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What’s Not Covered in a Home Inspection?

If you’re like most sellers, you want to pass the home inspection so that you can get through closing faster. While it’s a good idea to make necessary repairs & updates before your inspection, don’t go overboard on items that may not even be covered in the report. 

A home inspector’s primary role is to search for structural issues, mechanical defects, and health and safety concerns. So, don’t expect them to test every lightbulb or break through walls to examine the electrical system. 

Here are 6 items that may not be included in the standard home inspection:

1. Wallpaper, paint, and other finishes

According to the American Society of Home Inspectors (ASHI), inspectors are not required to inspect “paint, wallpaper, or other finish treatments.” These things are cosmetic and the inspector likely won’t pay attention to them.

However, if an inspector sees peeling paint or dark spots in the ceiling, they will try to assess the potential cause. If the cause is water or humidity, they will see this as a red flag indicating a history of water damage in the home.

2. Mold and pests

Generally, a home inspection excludes identifying “the presence of plants, animals, and other life forms and substances that may be hazardous or harmful to humans including, but not limited to, wood-destroying organisms, molds, and mold-like substances.”

If a home inspector finds mold, they may note “potentially mold” on the report, but they won’t get out a mold testing kit to confirm. If an inspector does report mold in your home, order a mold test to verify or disprove the finding before negotiating removal costs with a buyer. 

3. The sewer line and/or underground septic system

If your home is connected to a city sewer line, most inspectors will not look at it. However, if you suspect any problems, you may enlist the help of a plumbing & drain company to inspect the line. They will check it for cracks, tree roots, clogs, or any collapses. That way, you can repair any issues before a buyer finds them or show the clean report to the buyer.

An inspector will run the faucets and flush the toilets to listen for normal sounds, but they won’t examine the underground septic system. To assess a septic tank, a specialist would need to use a small camera scope. An inspector will only note:

  • When the tank was last pumped
  • The tank is the appropriate size for the house
  • That the tank is away from wells or streams

4. Home decor & cosmetic finishes

If you’ve left your holiday decorations up too long, don’t worry, because it won’t make a difference on your home inspection report. However, be sure to keep your interior relatively clean and free of clutter so that the inspector can easily access all areas of the home. If a home inspector has to move boxes to get to the area they need to see, it will only extend the time they spend in your home.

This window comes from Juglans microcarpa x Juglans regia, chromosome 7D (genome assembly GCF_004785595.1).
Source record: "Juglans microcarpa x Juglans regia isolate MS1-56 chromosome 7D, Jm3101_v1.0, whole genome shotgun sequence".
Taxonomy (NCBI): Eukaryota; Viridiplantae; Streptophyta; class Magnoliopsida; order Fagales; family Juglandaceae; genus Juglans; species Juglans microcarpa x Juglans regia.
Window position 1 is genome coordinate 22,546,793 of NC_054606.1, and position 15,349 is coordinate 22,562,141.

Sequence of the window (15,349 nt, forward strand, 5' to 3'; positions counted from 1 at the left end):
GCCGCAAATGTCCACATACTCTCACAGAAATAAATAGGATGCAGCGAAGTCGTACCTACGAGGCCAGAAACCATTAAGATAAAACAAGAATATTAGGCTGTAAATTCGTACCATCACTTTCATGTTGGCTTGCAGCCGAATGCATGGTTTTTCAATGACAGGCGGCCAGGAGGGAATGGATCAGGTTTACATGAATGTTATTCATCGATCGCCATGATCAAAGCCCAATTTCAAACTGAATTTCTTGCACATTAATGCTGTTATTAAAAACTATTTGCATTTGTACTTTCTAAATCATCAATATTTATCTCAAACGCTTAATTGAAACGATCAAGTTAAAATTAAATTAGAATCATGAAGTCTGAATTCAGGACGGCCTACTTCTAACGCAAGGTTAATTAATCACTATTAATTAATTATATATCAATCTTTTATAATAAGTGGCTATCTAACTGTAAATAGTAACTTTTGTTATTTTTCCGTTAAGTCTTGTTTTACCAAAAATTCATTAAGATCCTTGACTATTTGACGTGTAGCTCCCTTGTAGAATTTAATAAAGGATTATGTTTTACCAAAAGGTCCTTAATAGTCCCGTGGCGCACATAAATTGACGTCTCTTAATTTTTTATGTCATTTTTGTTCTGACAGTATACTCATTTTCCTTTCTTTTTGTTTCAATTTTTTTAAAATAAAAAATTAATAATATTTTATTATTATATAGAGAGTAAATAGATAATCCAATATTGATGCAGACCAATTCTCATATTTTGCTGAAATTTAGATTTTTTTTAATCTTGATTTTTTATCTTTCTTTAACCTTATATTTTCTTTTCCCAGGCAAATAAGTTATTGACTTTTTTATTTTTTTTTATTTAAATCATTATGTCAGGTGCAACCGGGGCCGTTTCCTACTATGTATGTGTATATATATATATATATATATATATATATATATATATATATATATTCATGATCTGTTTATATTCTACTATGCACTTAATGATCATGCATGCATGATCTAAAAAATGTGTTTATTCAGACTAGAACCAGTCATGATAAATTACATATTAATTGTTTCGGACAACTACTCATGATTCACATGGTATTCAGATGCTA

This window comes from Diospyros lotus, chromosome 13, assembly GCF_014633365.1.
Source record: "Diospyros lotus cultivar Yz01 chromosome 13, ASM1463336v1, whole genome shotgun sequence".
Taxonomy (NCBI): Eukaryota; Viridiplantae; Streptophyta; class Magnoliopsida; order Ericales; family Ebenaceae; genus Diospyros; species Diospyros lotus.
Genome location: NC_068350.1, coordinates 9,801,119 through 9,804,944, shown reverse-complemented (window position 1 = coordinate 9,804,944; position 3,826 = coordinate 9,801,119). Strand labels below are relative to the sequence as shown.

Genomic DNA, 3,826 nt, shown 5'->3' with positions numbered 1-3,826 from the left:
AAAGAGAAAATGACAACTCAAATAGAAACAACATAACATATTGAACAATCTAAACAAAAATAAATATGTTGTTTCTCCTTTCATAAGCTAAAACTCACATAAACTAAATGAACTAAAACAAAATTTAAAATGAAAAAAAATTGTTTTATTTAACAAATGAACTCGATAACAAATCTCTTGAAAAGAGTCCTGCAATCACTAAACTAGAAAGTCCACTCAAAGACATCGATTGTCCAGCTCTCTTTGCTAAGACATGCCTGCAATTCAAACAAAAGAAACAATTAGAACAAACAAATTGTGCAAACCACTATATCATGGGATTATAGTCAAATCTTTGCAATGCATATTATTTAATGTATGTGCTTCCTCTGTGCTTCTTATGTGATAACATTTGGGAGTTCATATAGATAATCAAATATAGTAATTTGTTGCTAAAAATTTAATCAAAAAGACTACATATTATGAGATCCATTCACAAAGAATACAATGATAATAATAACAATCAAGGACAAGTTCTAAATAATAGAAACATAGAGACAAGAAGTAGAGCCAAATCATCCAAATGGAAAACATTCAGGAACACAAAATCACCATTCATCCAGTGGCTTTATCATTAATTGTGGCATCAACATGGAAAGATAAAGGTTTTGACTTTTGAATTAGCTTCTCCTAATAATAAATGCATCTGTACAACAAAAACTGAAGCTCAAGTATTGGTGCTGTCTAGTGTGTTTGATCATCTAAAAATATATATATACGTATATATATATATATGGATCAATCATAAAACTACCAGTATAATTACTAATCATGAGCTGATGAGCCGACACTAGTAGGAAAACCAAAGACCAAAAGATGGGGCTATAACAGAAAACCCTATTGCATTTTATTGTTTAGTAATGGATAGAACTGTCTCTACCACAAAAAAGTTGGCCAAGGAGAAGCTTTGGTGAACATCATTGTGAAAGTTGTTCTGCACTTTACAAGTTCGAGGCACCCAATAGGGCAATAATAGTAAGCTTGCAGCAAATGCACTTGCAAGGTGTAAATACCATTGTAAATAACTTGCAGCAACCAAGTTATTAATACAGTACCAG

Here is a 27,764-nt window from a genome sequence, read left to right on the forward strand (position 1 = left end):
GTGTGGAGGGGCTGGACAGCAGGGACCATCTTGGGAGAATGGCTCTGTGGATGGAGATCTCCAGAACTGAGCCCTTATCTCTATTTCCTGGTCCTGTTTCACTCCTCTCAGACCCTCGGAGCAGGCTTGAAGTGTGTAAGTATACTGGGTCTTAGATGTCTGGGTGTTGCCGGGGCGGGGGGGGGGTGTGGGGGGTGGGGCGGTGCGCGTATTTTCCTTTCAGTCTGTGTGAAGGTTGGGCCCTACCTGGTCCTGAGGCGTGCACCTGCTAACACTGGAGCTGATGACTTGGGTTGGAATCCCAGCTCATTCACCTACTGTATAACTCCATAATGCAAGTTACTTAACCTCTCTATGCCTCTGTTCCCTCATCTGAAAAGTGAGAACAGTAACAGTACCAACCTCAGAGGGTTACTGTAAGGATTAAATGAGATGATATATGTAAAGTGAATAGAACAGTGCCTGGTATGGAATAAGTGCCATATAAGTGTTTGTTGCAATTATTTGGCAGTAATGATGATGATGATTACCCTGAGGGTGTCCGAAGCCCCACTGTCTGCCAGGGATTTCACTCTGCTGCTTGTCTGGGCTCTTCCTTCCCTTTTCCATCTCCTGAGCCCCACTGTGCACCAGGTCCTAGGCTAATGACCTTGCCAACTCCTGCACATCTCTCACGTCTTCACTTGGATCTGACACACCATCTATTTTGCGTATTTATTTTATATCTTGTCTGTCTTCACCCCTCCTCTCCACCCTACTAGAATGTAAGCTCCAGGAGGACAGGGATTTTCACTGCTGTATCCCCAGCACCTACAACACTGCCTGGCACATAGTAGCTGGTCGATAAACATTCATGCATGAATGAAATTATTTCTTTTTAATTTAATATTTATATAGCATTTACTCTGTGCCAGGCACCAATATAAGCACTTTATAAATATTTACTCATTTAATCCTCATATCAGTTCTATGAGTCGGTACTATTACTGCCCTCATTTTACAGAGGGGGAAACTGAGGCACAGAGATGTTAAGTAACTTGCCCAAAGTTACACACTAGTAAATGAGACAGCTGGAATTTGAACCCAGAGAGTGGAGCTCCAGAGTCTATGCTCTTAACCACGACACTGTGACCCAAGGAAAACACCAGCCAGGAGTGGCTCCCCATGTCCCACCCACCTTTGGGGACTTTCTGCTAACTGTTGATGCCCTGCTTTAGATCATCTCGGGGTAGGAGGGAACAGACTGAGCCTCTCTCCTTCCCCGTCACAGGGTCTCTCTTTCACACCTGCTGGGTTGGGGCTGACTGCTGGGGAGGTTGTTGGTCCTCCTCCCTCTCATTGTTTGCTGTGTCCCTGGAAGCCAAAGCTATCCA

5. Inside the fireplace and chimney

According to the American Society of Home Inspectors, the home inspection report covers the inspection of chimneys and vent systems, fuel-burning accessories installed into a fireplace, and a home’s fuel-burning fireplaces, stoves, and fireplace inserts. It does not cover:

  • Vent systems
  • Flues, seals, and gaskets
  • Fire screens and doors
  • Mantels and fireplace surrounds
  • Combustion air components
  • Heat distribution assets
  • Automatic fuel feed devices
  • Anything located outside of the inspected structure

It’s a good idea to have your fireplace cleaned and checked by a professional before the home inspection. 

6. Internal electrical components

The home inspector’s job is to conduct a visual inspection, so they won’t open a wall to assess the inner workings. But they will, according to the American Society of Home Inspectors, examine these nine items:

  • Service drop
  • Service entrance conductors, cables, and raceways
  • Service equipment and main disconnects
  • Service grounding
  • Interior components of subpanels and service panels
  • Conductors
  • Overcurrent protection devices
  • Lighting fixtures, switches, and receptacles
  • Ground fault circuit interrupters

Focus on the primary inspection items

Now that you know what a home inspection doesn’t cover, you can spend your energy checking and repairing your home’s key structural features. By doing so, your home will fare better in the home inspection and raise fewer points for potential negotiations with buyers.

Are you ready to get started in the selling process? Team Melton has over 50 combined years of real estate experience to assist you through every step of the process. Contact us today to get started on selling your home!

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